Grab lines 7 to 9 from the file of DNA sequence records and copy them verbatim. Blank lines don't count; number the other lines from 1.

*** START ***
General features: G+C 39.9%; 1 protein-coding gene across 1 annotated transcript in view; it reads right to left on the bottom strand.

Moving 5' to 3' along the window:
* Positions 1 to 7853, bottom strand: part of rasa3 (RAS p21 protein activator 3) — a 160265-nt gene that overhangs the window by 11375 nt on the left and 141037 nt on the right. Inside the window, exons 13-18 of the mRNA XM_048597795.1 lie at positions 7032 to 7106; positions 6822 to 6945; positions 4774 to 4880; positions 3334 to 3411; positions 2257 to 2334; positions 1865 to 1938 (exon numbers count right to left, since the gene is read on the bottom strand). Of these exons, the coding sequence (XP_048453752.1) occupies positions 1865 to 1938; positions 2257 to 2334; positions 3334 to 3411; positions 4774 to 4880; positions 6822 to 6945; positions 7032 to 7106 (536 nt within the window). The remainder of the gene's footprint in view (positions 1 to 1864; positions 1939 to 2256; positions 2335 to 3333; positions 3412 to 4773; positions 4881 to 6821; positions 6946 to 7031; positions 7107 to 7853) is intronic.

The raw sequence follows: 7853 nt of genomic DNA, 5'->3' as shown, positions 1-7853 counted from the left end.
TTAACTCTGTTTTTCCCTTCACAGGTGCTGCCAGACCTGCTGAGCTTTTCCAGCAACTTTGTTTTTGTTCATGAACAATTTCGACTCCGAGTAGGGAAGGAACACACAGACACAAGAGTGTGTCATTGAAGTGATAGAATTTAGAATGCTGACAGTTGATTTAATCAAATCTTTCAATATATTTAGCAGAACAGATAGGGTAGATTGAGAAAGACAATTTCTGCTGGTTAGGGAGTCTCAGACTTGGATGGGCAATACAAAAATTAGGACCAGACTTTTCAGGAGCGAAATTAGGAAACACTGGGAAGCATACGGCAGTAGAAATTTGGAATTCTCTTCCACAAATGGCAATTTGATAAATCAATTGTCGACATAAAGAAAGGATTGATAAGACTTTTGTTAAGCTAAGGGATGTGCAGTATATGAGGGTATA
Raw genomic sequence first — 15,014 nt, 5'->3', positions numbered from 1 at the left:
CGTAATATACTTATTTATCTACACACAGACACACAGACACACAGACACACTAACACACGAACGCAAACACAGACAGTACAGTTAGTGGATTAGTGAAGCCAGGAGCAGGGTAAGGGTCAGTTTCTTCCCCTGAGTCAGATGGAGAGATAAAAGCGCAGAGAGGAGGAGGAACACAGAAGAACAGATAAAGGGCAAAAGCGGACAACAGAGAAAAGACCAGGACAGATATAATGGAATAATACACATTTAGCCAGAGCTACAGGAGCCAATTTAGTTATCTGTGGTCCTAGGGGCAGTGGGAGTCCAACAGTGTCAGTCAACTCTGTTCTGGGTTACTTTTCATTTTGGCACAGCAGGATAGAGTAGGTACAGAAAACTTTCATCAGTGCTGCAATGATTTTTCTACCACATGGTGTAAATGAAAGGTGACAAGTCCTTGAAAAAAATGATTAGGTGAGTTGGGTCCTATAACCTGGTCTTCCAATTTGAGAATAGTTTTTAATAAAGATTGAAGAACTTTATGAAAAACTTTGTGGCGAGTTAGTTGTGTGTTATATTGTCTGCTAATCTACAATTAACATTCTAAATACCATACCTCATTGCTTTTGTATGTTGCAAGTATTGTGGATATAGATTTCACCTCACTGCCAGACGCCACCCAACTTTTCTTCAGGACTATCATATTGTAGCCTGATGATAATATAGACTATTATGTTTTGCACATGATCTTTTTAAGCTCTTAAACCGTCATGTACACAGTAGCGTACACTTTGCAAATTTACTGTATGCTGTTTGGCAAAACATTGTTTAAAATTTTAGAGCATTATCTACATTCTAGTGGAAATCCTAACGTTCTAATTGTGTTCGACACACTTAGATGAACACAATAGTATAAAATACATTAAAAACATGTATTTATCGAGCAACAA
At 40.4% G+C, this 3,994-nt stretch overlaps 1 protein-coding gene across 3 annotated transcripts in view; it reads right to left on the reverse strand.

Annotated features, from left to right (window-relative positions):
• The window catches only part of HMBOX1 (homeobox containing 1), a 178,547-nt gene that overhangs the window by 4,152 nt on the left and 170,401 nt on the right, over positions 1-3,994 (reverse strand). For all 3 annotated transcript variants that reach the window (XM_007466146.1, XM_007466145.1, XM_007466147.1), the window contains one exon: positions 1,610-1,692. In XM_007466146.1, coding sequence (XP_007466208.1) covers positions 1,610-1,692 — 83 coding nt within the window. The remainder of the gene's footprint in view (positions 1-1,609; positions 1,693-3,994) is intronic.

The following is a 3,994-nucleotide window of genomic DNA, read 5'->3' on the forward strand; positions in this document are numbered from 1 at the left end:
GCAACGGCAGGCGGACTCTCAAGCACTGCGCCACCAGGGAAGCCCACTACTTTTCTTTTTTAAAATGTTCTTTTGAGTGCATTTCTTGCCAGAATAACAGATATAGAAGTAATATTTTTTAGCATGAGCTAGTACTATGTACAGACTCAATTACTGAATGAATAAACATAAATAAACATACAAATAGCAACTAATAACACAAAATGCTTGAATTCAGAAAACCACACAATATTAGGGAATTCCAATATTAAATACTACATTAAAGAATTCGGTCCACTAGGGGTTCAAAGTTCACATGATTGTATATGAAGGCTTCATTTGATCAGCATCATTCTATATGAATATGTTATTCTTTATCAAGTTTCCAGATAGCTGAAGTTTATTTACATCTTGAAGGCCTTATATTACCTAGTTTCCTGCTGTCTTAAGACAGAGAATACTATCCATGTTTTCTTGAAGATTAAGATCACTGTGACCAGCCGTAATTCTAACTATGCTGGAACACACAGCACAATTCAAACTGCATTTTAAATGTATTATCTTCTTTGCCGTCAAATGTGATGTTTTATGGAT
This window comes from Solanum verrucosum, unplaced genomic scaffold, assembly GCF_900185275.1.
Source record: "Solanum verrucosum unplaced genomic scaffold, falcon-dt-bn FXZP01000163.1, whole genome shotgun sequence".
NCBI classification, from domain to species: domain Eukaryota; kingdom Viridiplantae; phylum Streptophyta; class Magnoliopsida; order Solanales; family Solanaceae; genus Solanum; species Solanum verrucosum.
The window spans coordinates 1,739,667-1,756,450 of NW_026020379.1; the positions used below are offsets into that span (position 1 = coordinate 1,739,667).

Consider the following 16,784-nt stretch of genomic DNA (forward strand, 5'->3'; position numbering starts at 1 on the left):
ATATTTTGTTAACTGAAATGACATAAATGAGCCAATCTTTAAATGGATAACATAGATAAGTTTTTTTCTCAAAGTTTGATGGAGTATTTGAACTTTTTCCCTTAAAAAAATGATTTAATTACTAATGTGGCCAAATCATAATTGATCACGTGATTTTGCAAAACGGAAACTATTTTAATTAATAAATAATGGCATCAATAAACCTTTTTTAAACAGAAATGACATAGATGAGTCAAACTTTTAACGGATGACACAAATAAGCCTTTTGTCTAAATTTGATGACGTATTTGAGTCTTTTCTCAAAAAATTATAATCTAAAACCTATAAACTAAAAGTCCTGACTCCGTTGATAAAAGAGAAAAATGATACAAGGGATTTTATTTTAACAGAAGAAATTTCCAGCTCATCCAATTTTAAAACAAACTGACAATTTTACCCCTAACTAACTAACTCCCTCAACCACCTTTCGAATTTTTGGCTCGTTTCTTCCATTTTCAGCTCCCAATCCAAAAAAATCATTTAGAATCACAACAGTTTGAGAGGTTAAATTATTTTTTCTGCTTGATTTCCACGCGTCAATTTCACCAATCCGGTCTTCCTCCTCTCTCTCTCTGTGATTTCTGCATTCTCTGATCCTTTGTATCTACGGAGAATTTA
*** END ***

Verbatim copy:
CGTAATATACTTATTTATCTACACACAGACACACAGACACACAGACACACTAACACACGAACGCAAACACAGACAGTACAGTTAGTGGATTAGTGAAGCCAGGAGCAGGGTAAGGGTCAGTTTCTTCCCCTGAGTCAGATGGAGAGATAAAAGCGCAGAGAGGAGGAGGAACACAGAAGAACAGATAAAGGGCAAAAGCGGACAACAGAGAAAAGACCAGGACAGATATAATGGAATAATACACATTTAGCCAGAGCTACAGGAGCCAATTTAGTTATCTGTGGTCCTAGGGGCAGTGGGAGTCCAACAGTGTCAGTCAACTCTGTTCTGGGTTACTTTTCATTTTGGCACAGCAGGATAGAGTAGGTACAGAAAACTTTCATCAGTGCTGCAATGATTTTTCTACCACATGGTGTAAATGAAAGGTGACAAGTCCTTGAAAAAAATGATTAGGTGAGTTGGGTCCTATAACCTGGTCTTCCAATTTGAGAATAGTTTTTAATAAAGATTGAAGAACTTTATGAAAAACTTTGTGGCGAGTTAGTTGTGTGTTATATTGTCTGCTAATCTACAATTAACATTCTAAATACCATACCTCATTGCTTTTGTATGTTGCAAGTATTGTGGATATAGATTTCACCTCACTGCCAGACGCCACCCAACTTTTCTTCAGGACTATCATATTGTAGCCTGATGATAATATAGACTATTATGTTTTGCACATGATCTTTTTAAGCTCTTAAACCGTCATGTACACAGTAGCGTACACTTTGCAAATTTACTGTATGCTGTTTGGCAAAACATTGTTTAAAATTTTAGAGCATTATCTACATTCTAGTGGAAATCCTAACGTTCTAATTGTGTTCGACACACTTAGATGAACACAATAGTATAAAATACATTAAAAACATGTATTTATCGAGCAACAA
At 40.4% G+C, this 3,994-nt stretch overlaps 1 protein-coding gene across 3 annotated transcripts in view; it reads right to left on the reverse strand.

Annotated features, from left to right (window-relative positions):